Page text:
Continuing Egypt Coverage…

Photo from Andrew Sullivan’s blog

Robert Springborg at Foreign Policy:

While much of American media has termed the events unfolding in Egypt today as “clashes between pro-government and opposition groups,” this is not in fact what’s happening on the street. The so-called “pro-government” forces are actually Mubarak’s cleverly orchestrated goon squads dressed up as pro-Mubarak demonstrators to attack the protesters in Midan Tahrir, with the Army appearing to be a neutral force. The opposition, largely cognizant of the dirty game being played against it, nevertheless has had little choice but to call for protection against the regime’s thugs by the regime itself, i.e., the military. And so Mubarak begins to show us just how clever and experienced he truly is. The game is, thus, more or less over.

The threat to the military’s control of the Egyptian political system is passing. Millions of demonstrators in the street have not broken the chain of command over which President Mubarak presides. Paradoxically the popular uprising has even ensured that the presidential succession will not only be engineered by the military, but that an officer will succeed Mubarak. The only possible civilian candidate, Gamal Mubarak, has been chased into exile, thereby clearing the path for the new vice president, Gen. Omar Suleiman. The military high command, which under no circumstances would submit to rule by civilians rooted in a representative system, can now breathe much more easily than a few days ago. It can neutralize any further political pressure from below by organizing Hosni Mubarak’s exile, but that may well be unnecessary.

The president and the military, have, in sum, outsmarted the opposition and, for that matter, the Obama administration. They skillfully retained the acceptability and even popularity of the Army, while instilling widespread fear and anxiety in the population and an accompanying longing for a return to normalcy. When it became clear last week that the Ministry of Interior’s crowd-control forces were adding to rather than containing the popular upsurge, they were suddenly and mysteriously removed from the street. Simultaneously, by releasing a symbolic few prisoners from jail; by having plainclothes Ministry of Interior thugs engage in some vandalism and looting (probably including that in the Egyptian National Museum); and by extensively portraying on government television an alleged widespread breakdown of law and order, the regime cleverly elicited the population’s desire for security. While some of that desire was filled by vigilante action, it remained clear that the military was looked to as the real protector of personal security and the nation as a whole. Army units in the streets were under clear orders to show their sympathy with the people.

Daniel Larison:

The military has not directly participated in the crackdown, which preserves the appearance that the military was not involved in attacking the protesters and keeps the military from being split, but it has stood by while Mubarak’s goons target the protesters. As the new cabinet is filled with figures representing the interests of the military, this ought to have been clear to all a few days ago. If Mubarak is on the way out after the next election, Suleiman will be taking over for him. In Tunisia the uprising prompted a “soft” coup against Ben Ali, and Ben Ali could not stay so long as the military was unwilling to use force to defend his hold on power. As quite a few people expected earlier this month, the alignment of interests between the military and Mubarak mattered more than the outrage and persistence of the protesters. Instead of a “soft” coup approved by the military, there won’t be any sort of coup, but an organized (though perhaps not all that “orderly”) transition from one military-backed strongman to another.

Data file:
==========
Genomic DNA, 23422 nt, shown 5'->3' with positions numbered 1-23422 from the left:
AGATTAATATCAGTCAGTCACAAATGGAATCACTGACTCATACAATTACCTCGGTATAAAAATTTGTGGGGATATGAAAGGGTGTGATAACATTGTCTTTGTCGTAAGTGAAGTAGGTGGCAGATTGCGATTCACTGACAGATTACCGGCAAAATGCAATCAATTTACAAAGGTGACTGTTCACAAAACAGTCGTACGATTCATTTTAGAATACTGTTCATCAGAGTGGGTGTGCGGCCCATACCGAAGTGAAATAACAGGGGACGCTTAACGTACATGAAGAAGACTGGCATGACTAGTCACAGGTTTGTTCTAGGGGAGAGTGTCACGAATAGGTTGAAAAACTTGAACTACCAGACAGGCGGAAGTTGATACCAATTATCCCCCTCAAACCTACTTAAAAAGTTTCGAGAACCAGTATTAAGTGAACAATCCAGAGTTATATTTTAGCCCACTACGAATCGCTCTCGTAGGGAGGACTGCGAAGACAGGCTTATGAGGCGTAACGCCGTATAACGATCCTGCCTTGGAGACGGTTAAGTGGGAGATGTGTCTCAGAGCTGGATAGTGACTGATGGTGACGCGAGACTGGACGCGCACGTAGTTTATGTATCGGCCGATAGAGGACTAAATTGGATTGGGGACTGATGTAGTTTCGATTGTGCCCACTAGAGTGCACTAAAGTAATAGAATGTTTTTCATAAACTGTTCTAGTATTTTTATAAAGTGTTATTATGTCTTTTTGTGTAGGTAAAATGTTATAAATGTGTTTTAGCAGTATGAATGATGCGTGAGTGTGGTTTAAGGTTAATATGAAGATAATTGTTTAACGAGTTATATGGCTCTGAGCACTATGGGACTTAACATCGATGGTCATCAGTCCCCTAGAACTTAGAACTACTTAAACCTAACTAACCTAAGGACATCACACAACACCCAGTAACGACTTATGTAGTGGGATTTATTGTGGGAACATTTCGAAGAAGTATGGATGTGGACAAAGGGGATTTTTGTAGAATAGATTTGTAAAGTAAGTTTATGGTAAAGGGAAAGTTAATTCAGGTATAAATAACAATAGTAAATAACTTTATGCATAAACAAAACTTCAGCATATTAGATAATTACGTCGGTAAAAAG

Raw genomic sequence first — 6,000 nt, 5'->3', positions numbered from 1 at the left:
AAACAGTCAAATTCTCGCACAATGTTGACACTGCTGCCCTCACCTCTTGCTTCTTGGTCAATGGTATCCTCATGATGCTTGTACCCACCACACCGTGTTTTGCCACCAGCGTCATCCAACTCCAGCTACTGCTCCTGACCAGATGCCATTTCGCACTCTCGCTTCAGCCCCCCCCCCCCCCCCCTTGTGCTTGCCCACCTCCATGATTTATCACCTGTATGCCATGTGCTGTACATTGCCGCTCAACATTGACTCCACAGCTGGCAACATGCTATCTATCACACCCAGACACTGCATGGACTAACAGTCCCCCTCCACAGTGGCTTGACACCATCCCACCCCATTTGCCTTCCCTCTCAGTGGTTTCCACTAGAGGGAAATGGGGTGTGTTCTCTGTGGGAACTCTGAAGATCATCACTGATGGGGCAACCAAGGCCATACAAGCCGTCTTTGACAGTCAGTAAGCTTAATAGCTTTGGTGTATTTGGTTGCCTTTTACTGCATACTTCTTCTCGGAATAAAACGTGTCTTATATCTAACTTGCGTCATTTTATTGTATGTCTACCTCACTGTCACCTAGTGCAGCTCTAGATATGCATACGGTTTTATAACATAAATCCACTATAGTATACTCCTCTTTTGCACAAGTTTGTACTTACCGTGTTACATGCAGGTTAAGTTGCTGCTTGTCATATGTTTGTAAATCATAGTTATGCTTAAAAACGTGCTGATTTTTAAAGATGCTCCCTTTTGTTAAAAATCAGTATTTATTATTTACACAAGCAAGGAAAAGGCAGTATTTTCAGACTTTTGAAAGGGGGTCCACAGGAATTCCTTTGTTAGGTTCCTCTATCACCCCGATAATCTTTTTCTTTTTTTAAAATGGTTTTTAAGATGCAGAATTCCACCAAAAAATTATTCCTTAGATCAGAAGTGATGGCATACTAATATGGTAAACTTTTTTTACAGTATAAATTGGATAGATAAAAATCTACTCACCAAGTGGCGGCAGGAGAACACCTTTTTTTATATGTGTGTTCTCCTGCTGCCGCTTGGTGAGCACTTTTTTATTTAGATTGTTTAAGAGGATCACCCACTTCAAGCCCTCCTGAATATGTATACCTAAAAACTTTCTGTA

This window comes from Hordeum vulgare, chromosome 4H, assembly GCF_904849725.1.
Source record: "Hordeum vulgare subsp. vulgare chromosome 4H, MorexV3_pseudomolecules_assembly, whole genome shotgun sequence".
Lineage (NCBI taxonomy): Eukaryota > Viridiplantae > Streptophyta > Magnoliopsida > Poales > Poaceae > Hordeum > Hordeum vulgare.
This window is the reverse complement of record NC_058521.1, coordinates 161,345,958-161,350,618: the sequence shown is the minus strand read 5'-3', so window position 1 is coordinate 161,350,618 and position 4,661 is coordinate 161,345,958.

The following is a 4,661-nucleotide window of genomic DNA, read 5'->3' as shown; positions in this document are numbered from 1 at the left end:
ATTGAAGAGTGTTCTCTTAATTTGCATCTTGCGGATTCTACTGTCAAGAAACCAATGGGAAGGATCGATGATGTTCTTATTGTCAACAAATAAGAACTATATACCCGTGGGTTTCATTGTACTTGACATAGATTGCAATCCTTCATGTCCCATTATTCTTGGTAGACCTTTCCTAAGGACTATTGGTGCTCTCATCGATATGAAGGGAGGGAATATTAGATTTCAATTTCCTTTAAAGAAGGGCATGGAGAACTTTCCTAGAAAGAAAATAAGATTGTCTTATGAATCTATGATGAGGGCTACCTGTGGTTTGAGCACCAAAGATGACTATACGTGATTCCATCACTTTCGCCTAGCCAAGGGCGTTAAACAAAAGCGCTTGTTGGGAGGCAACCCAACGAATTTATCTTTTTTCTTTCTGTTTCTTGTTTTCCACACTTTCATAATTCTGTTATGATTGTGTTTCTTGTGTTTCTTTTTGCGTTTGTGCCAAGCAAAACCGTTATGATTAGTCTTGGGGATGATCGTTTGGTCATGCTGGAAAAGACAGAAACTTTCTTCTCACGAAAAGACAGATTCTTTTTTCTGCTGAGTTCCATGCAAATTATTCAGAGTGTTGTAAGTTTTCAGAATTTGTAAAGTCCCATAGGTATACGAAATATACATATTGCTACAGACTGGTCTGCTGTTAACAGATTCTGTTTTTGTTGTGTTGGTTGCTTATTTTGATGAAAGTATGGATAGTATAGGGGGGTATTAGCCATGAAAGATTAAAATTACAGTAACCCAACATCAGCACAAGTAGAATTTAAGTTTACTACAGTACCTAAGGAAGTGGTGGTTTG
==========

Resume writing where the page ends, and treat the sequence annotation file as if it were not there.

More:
I’m not sure that this means that the “historic opportunity to have a democratic Egypt led by those with whom the U.S., Europe and even Israel could do business, will have been lost, maybe forever.” That assumes a great many things about what would have followed. It could also be that Egypt has avoided even more destructive political upheaval and massive suffering.

Juan Cole:

It might seem surprising that Mubarak was so willing to defy the Obama administration’s clear hint that he sould quickly transition out of power. In fact, Mubarak’s slap in the face of President Obama will not be punished and it is nothing new. It shows again American toothlessness and weakness in the Middle East, and will encourage the enemies of the US to treat it with similar disdain.

The tail has long wagged the dog in American Middle East policy. The rotten order of the modern Middle East has been based on wily local elites stealing their way to billions while they took all the aid they could from the United States, even as they bit the hand that fed them. First the justification was the putative threat of International Communism (which however actually only managed to gather up for itself the dust of Hadramawt in South Yemen and the mangy goats milling around broken-down Afghan villages). More recently the cover story has been the supposed threat of radical Islam, which is a tiny fringe phenomenon in most of the Middle East that in some large part was sowed by US support for the extremists in the Cold War as a foil to the phantom of International Communism. And then there is the set of myths around Israel, that it is necessary for the well-being of the world’s Jews, that it is an asset to US security, that it is a great ethical enterprise– all of which are patently false.

On such altars are the labor activists, youthful idealists, human rights workers, and democracy proponents in Egypt being sacrificed with the silver dagger of filthy lucre.